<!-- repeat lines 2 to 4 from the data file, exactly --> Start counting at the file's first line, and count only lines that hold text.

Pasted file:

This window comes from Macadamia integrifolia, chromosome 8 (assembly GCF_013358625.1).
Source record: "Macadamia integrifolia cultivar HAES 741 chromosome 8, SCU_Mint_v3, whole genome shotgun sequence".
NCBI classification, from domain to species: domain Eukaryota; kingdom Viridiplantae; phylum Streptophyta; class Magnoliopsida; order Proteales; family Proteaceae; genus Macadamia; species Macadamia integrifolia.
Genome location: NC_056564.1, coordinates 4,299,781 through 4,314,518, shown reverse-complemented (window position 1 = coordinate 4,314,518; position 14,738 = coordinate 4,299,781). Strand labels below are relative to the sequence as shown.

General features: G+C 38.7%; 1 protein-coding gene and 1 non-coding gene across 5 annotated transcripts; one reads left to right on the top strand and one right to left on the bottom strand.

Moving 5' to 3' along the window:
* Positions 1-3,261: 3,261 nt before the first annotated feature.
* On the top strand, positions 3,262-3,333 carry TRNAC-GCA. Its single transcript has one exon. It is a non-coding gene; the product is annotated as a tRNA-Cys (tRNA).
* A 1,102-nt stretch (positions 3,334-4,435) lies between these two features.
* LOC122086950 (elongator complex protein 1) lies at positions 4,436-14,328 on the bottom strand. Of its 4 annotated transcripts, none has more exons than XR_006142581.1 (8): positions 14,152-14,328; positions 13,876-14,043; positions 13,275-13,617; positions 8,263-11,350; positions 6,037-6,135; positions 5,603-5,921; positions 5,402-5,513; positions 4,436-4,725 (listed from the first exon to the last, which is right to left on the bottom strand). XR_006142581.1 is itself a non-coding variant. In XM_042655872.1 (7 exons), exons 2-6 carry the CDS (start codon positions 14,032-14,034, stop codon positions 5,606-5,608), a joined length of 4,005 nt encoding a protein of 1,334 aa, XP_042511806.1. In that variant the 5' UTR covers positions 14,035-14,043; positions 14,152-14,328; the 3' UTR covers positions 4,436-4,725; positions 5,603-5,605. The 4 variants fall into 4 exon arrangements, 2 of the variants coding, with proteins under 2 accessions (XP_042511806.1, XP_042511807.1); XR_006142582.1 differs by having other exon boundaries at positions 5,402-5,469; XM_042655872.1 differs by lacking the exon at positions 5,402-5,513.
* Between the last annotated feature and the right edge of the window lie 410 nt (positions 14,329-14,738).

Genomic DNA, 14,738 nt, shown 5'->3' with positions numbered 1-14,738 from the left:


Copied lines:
Source record: "Macadamia integrifolia cultivar HAES 741 chromosome 8, SCU_Mint_v3, whole genome shotgun sequence".
NCBI classification, from domain to species: domain Eukaryota; kingdom Viridiplantae; phylum Streptophyta; class Magnoliopsida; order Proteales; family Proteaceae; genus Macadamia; species Macadamia integrifolia.
Genome location: NC_056564.1, coordinates 4,299,781 through 4,314,518, shown reverse-complemented (window position 1 = coordinate 4,314,518; position 14,738 = coordinate 4,299,781). Strand labels below are relative to the sequence as shown.